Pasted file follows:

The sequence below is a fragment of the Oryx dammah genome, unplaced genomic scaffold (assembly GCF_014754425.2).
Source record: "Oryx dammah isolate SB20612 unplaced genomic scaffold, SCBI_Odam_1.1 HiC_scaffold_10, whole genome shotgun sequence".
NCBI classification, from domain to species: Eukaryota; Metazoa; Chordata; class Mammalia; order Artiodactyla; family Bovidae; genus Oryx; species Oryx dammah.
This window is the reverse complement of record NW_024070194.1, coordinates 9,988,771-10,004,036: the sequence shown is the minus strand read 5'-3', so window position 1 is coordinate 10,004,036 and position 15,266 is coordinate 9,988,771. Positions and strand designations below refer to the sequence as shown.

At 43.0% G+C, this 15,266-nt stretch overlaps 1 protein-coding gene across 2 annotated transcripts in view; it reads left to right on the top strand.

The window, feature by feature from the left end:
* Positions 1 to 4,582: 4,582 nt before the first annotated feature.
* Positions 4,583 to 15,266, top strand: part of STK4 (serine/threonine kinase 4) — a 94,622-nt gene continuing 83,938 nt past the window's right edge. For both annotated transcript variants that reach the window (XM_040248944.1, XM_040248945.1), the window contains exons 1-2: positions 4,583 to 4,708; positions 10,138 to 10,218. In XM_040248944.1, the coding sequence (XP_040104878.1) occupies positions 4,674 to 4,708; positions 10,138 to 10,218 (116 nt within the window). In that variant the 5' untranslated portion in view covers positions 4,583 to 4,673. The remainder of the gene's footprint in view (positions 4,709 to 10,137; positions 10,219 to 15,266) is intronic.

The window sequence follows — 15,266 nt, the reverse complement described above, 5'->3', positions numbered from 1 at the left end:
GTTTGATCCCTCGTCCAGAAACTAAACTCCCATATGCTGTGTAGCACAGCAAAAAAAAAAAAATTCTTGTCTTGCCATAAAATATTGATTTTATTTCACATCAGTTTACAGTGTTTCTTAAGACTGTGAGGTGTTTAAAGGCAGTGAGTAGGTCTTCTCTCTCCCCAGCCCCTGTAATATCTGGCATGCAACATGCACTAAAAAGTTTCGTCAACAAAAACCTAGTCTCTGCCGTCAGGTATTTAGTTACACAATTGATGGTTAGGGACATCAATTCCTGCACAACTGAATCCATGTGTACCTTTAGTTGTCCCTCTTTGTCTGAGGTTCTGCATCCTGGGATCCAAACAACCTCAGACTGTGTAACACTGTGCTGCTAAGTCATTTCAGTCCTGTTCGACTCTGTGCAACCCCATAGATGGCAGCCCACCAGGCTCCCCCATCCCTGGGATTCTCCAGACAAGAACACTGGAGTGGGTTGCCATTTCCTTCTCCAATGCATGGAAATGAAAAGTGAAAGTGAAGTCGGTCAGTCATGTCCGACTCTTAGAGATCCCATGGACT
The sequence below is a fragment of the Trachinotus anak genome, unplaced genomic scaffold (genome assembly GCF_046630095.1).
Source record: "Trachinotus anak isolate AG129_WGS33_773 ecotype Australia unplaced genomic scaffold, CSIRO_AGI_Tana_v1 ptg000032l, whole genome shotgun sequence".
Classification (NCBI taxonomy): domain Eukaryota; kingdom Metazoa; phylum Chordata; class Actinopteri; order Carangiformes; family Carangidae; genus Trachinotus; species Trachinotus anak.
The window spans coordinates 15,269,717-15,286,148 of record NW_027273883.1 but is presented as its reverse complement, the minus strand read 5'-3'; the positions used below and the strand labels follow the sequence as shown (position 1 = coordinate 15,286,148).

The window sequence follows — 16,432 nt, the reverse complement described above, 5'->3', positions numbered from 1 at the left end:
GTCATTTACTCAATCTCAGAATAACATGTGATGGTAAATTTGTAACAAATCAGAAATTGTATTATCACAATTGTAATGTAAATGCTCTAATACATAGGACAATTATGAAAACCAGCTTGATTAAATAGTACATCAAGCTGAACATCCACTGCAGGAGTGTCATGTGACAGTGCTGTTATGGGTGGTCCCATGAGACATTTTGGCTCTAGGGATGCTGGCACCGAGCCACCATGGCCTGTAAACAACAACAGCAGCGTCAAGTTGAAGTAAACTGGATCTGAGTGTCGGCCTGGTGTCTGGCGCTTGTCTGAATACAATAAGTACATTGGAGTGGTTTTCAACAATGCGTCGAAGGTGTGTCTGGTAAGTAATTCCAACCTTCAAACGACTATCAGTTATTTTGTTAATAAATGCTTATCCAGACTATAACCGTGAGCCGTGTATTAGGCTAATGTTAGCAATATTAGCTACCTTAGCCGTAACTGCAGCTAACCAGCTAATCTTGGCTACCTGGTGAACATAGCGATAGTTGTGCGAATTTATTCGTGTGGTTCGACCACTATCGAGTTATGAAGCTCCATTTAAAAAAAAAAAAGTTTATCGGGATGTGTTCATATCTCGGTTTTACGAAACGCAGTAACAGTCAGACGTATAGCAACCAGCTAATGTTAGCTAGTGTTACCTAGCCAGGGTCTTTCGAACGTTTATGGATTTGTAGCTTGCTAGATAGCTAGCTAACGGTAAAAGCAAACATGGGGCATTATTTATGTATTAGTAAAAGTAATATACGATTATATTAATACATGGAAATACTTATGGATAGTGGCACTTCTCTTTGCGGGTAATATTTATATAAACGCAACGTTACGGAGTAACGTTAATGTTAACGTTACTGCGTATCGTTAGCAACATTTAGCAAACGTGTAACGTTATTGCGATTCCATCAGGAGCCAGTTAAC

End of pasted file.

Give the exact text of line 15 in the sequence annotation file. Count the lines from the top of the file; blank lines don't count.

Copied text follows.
The window sequence follows — 16,432 nt, the reverse complement described above, 5'->3', positions numbered from 1 at the left end: